Adapted from a recent online discussion.
Dear Carolyn: In Monday's column, a man "wasn't sure if he ever wanted to get married." Are there people who actually think this, or does everyone use it as a way to continue enjoying the status quo without further commitment?
I've seen it SO often in your column and in my own life that now when I hear it, I think, "Ugh, another excuse for selfish behavior from someone who won't 'poop' or get off the pot." And if people do legitimately think this, then how on earth do you explain why they marry OTHER PEOPLE later on?
A more charitable way of seeing it is that these pot-dwellers actually believe what they're saying - maybe because it's less upsetting for them to think they're unsure of an institution than to admit they're unsure of a person they care about (albeit not enough).
It's still a bad choice, but not all bad choices are made out of selfishness or malice. Denial is a big player. So is, perversely, kindness. Remember, there are also countless examples here of people who think it's mean or selfish to break up with someone who has been good to them.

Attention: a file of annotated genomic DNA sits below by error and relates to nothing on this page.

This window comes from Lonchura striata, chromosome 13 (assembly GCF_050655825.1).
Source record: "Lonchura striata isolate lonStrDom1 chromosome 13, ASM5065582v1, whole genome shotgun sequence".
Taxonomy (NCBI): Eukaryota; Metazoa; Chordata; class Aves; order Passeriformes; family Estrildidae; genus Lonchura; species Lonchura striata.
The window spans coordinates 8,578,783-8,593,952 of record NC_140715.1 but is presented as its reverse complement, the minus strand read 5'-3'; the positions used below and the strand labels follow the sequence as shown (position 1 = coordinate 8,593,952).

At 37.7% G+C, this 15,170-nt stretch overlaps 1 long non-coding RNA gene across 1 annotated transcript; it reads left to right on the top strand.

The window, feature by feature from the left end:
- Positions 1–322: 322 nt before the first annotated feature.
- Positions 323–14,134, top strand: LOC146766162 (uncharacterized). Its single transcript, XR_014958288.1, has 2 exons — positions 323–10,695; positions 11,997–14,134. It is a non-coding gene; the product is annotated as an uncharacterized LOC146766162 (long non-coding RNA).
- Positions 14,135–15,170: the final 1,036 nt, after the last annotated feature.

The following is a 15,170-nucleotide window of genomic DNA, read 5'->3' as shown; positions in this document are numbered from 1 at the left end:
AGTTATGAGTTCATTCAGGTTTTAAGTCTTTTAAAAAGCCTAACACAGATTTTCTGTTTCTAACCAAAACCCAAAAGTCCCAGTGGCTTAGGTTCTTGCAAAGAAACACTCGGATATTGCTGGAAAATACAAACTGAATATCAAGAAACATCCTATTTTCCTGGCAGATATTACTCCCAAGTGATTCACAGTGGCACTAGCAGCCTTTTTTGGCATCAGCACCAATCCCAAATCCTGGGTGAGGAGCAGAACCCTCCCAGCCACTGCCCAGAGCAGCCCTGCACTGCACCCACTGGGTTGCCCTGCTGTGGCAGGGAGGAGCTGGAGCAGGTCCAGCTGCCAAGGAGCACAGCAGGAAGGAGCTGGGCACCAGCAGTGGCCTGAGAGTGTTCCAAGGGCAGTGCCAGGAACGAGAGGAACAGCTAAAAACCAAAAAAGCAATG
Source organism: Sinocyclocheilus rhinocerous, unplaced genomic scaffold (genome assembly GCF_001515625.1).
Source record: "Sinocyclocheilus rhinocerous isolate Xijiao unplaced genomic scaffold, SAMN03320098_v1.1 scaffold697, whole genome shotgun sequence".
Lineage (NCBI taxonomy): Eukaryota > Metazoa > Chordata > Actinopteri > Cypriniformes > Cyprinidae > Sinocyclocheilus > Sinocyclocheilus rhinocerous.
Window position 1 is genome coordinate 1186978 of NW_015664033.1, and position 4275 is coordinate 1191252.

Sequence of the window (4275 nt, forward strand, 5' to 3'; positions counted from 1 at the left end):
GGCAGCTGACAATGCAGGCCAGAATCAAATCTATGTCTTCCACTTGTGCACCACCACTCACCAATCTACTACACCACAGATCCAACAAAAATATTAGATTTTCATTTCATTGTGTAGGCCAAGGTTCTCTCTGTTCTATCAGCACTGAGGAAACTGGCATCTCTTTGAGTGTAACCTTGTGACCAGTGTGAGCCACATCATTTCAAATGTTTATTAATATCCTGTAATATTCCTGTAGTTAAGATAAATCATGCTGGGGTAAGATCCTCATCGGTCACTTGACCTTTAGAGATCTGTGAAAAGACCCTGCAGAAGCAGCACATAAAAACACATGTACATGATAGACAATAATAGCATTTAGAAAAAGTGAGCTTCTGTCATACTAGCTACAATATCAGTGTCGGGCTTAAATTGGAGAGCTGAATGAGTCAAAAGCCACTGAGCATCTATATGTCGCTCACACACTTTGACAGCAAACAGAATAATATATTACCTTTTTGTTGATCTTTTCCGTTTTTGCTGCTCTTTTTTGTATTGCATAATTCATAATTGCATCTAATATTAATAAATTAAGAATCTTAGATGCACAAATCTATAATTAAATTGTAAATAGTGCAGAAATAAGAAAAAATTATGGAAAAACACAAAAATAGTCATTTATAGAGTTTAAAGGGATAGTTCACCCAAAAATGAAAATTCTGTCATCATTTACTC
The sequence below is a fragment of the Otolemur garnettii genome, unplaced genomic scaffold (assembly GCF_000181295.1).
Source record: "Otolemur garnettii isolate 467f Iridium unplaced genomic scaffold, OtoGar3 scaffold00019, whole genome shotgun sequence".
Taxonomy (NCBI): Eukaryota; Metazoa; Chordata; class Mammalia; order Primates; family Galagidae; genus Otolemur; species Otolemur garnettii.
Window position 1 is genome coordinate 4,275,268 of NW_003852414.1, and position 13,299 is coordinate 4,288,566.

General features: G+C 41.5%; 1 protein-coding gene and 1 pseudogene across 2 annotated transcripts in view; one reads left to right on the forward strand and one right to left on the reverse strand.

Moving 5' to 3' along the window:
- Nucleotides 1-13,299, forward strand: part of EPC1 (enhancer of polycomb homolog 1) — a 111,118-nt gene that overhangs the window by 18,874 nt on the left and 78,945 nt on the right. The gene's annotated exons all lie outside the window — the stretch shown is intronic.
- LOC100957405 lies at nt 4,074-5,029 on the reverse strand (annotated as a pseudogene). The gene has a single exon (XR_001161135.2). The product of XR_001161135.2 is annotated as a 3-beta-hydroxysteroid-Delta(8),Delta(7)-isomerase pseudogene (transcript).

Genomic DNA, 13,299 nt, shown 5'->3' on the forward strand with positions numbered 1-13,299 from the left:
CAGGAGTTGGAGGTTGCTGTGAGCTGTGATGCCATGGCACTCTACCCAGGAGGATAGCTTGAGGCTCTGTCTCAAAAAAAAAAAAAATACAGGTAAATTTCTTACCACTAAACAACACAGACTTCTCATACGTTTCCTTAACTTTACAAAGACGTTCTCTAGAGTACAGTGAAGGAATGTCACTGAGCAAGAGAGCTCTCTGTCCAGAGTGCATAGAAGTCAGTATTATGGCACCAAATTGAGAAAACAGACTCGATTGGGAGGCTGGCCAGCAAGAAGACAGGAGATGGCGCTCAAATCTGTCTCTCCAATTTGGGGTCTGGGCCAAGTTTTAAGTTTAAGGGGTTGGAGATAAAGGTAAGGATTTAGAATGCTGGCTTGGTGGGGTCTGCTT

Re: Not Sure: Yes! There are people who think this. My beloved boyfriend and I have been together for eight years and are 100 percent committed to being together for the rest of our lives. We also aren't sure about getting married - the hassle if we do, what our families and friends expect, the criticism if we don't, all the weird misogynistic moments at most weddings, the very idea of inviting the government into our private lives. It's completely possible to be utterly committed and still not sure the institution of marriage is something in which you want to participate.
An outlier perspective I suspect, but, OK.
Fundamentally, it's uncertainty about a life commitment versus an uncertainty about marriage-the-institution. Fair?
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